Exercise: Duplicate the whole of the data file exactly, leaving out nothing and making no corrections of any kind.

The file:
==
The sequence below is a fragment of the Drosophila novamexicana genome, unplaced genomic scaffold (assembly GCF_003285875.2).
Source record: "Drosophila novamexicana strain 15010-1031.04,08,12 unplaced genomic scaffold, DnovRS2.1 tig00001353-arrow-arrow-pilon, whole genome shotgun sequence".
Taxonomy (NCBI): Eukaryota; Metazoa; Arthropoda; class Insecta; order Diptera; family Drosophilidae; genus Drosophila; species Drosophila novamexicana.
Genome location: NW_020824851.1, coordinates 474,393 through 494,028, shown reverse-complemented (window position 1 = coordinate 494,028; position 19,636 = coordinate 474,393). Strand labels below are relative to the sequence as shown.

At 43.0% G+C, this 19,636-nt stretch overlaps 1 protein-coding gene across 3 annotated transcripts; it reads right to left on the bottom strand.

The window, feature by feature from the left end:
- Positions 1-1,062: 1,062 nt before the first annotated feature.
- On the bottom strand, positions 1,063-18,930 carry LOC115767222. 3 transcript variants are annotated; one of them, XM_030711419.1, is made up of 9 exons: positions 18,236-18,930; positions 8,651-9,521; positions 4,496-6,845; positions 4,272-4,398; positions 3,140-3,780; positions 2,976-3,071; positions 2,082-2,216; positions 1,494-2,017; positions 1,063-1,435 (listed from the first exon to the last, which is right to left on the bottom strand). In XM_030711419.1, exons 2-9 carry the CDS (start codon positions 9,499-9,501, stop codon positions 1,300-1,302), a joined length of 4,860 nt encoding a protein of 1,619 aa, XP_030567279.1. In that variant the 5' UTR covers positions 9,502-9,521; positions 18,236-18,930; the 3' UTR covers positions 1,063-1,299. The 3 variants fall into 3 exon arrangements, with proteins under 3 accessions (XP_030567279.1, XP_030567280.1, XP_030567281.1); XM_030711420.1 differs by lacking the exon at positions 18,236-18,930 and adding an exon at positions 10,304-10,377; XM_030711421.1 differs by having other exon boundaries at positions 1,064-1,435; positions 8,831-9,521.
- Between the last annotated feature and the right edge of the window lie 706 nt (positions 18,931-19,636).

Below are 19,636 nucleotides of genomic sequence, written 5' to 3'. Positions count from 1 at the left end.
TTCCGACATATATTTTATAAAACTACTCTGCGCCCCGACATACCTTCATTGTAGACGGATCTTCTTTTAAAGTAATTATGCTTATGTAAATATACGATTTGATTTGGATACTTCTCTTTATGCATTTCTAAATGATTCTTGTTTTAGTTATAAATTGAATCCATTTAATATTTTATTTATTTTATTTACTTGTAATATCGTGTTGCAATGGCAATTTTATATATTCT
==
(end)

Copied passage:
The sequence below is a fragment of the Drosophila novamexicana genome, unplaced genomic scaffold (assembly GCF_003285875.2).
Source record: "Drosophila novamexicana strain 15010-1031.04,08,12 unplaced genomic scaffold, DnovRS2.1 tig00001353-arrow-arrow-pilon, whole genome shotgun sequence".
Taxonomy (NCBI): Eukaryota; Metazoa; Arthropoda; class Insecta; order Diptera; family Drosophilidae; genus Drosophila; species Drosophila novamexicana.
Genome location: NW_020824851.1, coordinates 474,393 through 494,028, shown reverse-complemented (window position 1 = coordinate 494,028; position 19,636 = coordinate 474,393). Strand labels below are relative to the sequence as shown.

At 43.0% G+C, this 19,636-nt stretch overlaps 1 protein-coding gene across 3 annotated transcripts; it reads right to left on the bottom strand.

The window, feature by feature from the left end:
- Positions 1-1,062: 1,062 nt before the first annotated feature.
- On the bottom strand, positions 1,063-18,930 carry LOC115767222. 3 transcript variants are annotated; one of them, XM_030711419.1, is made up of 9 exons: positions 18,236-18,930; positions 8,651-9,521; positions 4,496-6,845; positions 4,272-4,398; positions 3,140-3,780; positions 2,976-3,071; positions 2,082-2,216; positions 1,494-2,017; positions 1,063-1,435 (listed from the first exon to the last, which is right to left on the bottom strand). In XM_030711419.1, exons 2-9 carry the CDS (start codon positions 9,499-9,501, stop codon positions 1,300-1,302), a joined length of 4,860 nt encoding a protein of 1,619 aa, XP_030567279.1. In that variant the 5' UTR covers positions 9,502-9,521; positions 18,236-18,930; the 3' UTR covers positions 1,063-1,299. The 3 variants fall into 3 exon arrangements, with proteins under 3 accessions (XP_030567279.1, XP_030567280.1, XP_030567281.1); XM_030711420.1 differs by lacking the exon at positions 18,236-18,930 and adding an exon at positions 10,304-10,377; XM_030711421.1 differs by having other exon boundaries at positions 1,064-1,435; positions 8,831-9,521.
- Between the last annotated feature and the right edge of the window lie 706 nt (positions 18,931-19,636).

Below are 19,636 nucleotides of genomic sequence, written 5' to 3'. Positions count from 1 at the left end.
TTCCGACATATATTTTATAAAACTACTCTGCGCCCCGACATACCTTCATTGTAGACGGATCTTCTTTTAAAGTAATTATGCTTATGTAAATATACGATTTGATTTGGATACTTCTCTTTATGCATTTCTAAATGATTCTTGTTTTAGTTATAAATTGAATCCATTTAATATTTTATTTATTTTATTTACTTGTAATATCGTGTTGCAATGGCAATTTTATATATTCT